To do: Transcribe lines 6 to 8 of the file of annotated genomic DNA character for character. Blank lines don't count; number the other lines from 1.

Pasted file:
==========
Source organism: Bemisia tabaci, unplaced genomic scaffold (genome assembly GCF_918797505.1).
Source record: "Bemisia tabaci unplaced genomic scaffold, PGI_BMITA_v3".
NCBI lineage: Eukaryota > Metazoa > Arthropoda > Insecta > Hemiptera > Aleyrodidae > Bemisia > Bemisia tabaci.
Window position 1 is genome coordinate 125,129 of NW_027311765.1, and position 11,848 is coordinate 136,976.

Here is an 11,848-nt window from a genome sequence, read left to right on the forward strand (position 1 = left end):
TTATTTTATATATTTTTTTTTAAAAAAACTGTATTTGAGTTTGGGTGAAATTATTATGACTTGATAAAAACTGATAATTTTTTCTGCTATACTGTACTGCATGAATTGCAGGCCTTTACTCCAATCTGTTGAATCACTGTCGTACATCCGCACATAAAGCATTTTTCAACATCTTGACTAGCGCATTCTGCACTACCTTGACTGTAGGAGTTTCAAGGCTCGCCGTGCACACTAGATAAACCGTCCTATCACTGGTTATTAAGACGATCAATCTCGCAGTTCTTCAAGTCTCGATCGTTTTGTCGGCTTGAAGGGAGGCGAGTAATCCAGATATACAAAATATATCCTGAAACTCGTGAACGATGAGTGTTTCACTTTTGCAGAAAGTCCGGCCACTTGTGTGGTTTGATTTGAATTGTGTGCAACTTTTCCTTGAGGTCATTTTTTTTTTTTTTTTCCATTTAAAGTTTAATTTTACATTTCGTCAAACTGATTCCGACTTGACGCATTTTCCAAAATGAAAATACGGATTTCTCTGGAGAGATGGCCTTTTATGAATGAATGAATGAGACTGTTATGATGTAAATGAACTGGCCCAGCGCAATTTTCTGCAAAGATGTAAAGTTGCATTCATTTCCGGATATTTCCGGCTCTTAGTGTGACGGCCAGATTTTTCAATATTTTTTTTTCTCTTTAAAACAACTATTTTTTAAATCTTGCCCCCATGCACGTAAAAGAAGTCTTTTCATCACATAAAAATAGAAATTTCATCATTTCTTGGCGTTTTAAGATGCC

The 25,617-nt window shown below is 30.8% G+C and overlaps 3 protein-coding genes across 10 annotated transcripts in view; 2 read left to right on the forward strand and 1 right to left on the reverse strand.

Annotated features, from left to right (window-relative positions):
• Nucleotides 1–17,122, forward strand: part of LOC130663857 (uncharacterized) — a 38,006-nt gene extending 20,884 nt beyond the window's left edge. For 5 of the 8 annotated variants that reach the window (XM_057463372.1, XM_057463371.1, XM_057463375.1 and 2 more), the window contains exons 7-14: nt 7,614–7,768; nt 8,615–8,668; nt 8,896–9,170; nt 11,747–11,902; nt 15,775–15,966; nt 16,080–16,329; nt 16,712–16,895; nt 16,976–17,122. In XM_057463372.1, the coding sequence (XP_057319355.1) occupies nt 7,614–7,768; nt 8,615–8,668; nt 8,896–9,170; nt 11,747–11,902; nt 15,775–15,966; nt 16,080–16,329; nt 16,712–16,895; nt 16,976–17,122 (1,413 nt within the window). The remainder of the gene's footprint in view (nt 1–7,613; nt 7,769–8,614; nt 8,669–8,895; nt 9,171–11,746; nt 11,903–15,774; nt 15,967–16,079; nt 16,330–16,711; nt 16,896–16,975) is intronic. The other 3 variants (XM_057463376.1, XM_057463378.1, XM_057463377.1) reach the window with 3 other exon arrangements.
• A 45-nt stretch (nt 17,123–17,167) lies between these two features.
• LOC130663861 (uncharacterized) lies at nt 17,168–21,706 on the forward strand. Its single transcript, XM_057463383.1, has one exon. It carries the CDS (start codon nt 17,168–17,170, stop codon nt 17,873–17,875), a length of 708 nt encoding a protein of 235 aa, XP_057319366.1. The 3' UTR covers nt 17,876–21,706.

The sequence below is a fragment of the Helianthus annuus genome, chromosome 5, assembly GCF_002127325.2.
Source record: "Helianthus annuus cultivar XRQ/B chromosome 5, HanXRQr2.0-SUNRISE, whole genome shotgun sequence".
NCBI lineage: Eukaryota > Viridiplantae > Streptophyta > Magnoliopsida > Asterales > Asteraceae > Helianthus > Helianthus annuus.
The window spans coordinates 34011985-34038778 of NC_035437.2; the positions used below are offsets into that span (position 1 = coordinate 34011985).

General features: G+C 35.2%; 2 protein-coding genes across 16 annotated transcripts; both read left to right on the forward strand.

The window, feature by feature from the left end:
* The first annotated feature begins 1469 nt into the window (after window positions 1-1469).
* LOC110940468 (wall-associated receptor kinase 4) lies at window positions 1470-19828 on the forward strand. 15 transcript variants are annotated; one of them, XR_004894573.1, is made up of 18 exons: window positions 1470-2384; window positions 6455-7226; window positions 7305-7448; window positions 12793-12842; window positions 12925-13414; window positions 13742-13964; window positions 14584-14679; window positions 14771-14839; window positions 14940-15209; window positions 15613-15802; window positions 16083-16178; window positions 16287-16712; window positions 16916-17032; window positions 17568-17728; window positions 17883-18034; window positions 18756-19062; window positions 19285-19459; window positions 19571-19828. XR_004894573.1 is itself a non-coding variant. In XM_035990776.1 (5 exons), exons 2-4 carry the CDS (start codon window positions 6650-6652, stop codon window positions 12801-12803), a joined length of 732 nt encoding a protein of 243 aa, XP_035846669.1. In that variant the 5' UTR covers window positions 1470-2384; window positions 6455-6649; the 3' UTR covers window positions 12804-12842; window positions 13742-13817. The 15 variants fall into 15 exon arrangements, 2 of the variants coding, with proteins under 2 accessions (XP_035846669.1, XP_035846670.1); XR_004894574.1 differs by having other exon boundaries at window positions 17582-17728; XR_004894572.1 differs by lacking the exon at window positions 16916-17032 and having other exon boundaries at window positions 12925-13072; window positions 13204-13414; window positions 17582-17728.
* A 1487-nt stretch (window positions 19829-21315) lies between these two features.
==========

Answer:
TTATTTTATATATTTTTTTTTAAAAAAACTGTATTTGAGTTTGGGTGAAATTATTATGACTTGATAAAAACTGATAATTTTTTCTGCTATACTGTACTGCATGAATTGCAGGCCTTTACTCCAATCTGTTGAATCACTGTCGTACATCCGCACATAAAGCATTTTTCAACATCTTGACTAGCGCATTCTGCACTACCTTGACTGTAGGAGTTTCAAGGCTCGCCGTGCACACTAGATAAACCGTCCTATCACTGGTTATTAAGACGATCAATCTCGCAGTTCTTCAAGTCTCGATCGTTTTGTCGGCTTGAAGGGAGGCGAGTAATCCAGATATACAAAATATATCCTGAAACTCGTGAACGATGAGTGTTTCACTTTTGCAGAAAGTCCGGCCACTTGTGTGGTTTGATTTGAATTGTGTGCAACTTTTCCTTGAGGTCATTTTTTTTTTTTTTTTCCATTTAAAGTTTAATTTTACATTTCGTCAAACTGATTCCGACTTGACGCATTTTCCAAAATGAAAATACGGATTTCTCTGGAGAGATGGCCTTTTATGAATGAATGAATGAGACTGTTATGATGTAAATGAACTGGCCCAGCGCAATTTTCTGCAAAGATGTAAAGTTGCATTCATTTCCGGATATTTCCGGCTCTTAGTGTGACGGCCAGATTTTTCAATATTTTTTTTTCTCTTTAAAACAACTATTTTTTAAATCTTGCCCCCATGCACGTAAAAGAAGTCTTTTCATCACATAAAAATAGAAATTTCATCATTTCTTGGCGTTTTAAGATGCC

The 25,617-nt window shown below is 30.8% G+C and overlaps 3 protein-coding genes across 10 annotated transcripts in view; 2 read left to right on the forward strand and 1 right to left on the reverse strand.

Annotated features, from left to right (window-relative positions):